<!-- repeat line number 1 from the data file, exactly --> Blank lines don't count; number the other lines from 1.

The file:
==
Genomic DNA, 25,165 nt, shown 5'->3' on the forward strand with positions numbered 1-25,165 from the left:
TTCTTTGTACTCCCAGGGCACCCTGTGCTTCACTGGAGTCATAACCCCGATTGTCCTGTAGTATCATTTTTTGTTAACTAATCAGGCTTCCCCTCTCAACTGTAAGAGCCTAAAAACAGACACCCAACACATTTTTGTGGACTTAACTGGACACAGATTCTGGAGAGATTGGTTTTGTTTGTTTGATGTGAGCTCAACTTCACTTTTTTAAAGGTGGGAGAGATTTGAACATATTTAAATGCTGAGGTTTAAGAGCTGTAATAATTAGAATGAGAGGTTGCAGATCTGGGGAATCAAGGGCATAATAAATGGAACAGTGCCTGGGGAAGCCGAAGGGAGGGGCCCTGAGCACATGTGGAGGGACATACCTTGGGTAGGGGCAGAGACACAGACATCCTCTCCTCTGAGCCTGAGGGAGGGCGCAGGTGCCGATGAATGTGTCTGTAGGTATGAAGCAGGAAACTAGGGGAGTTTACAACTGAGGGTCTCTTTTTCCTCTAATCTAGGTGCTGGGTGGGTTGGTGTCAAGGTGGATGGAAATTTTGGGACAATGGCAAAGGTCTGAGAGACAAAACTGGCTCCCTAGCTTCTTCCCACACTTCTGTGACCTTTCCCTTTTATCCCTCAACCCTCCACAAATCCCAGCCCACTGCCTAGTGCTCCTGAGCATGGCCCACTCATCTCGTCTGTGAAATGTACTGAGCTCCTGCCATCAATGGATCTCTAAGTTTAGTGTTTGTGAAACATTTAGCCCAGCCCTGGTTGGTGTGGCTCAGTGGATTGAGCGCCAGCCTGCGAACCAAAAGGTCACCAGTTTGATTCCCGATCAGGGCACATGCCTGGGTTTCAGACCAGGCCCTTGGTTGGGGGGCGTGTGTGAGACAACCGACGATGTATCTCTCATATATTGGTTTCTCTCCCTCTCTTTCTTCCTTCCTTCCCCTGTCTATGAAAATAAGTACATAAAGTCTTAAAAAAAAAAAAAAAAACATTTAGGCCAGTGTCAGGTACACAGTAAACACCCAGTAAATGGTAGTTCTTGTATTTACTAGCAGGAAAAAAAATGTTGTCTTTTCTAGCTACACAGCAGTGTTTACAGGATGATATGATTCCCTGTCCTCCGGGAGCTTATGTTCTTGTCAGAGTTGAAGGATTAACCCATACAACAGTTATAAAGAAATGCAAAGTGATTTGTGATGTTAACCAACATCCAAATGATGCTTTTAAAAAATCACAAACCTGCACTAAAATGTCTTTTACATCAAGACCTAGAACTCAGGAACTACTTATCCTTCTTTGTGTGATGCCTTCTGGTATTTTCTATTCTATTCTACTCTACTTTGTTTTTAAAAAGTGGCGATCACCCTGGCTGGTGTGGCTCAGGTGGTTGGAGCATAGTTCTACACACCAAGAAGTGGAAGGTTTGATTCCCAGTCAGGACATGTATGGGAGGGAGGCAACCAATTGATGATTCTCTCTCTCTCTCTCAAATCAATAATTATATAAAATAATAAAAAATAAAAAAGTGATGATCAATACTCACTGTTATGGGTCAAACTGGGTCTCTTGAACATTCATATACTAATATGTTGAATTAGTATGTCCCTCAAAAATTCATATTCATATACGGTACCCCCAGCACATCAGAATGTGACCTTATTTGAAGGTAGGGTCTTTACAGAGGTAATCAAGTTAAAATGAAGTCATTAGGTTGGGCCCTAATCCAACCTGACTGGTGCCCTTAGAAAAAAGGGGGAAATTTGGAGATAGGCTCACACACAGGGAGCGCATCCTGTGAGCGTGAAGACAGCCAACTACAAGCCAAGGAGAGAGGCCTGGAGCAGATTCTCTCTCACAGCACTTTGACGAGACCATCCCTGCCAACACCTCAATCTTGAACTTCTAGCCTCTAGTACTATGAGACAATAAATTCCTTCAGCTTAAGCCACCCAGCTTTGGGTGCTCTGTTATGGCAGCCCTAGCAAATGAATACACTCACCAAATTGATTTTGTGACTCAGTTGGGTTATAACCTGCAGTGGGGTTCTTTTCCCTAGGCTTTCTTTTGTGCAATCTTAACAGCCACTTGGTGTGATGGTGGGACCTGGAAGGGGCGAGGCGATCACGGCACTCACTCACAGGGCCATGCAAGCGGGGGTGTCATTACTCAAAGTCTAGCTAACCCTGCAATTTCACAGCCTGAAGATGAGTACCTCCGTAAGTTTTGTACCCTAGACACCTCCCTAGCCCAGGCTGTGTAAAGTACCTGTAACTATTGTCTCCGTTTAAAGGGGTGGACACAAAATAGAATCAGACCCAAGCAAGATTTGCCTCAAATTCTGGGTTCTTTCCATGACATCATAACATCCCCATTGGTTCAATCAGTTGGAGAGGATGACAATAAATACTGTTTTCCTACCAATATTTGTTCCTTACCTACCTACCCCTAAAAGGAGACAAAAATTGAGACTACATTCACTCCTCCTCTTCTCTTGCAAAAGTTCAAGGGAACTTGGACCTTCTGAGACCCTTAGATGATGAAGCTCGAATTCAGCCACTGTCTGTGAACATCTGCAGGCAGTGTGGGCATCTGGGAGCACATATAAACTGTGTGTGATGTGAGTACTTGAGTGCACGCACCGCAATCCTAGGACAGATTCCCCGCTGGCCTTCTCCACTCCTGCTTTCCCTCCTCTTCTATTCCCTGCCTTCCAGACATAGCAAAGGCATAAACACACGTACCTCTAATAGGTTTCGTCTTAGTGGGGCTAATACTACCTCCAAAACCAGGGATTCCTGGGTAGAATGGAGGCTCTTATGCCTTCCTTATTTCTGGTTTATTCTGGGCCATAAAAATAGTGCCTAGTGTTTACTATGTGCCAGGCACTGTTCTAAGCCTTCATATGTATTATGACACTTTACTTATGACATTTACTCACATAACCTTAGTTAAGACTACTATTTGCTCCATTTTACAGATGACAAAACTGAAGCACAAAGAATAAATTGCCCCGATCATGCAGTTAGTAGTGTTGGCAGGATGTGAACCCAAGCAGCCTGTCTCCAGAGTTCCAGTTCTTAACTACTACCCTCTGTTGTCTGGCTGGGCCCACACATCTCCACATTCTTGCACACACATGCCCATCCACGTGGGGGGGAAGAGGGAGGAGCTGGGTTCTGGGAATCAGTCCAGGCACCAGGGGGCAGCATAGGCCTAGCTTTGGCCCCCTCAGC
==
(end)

Genomic DNA, 25,165 nt, shown 5'->3' on the forward strand with positions numbered 1-25,165 from the left: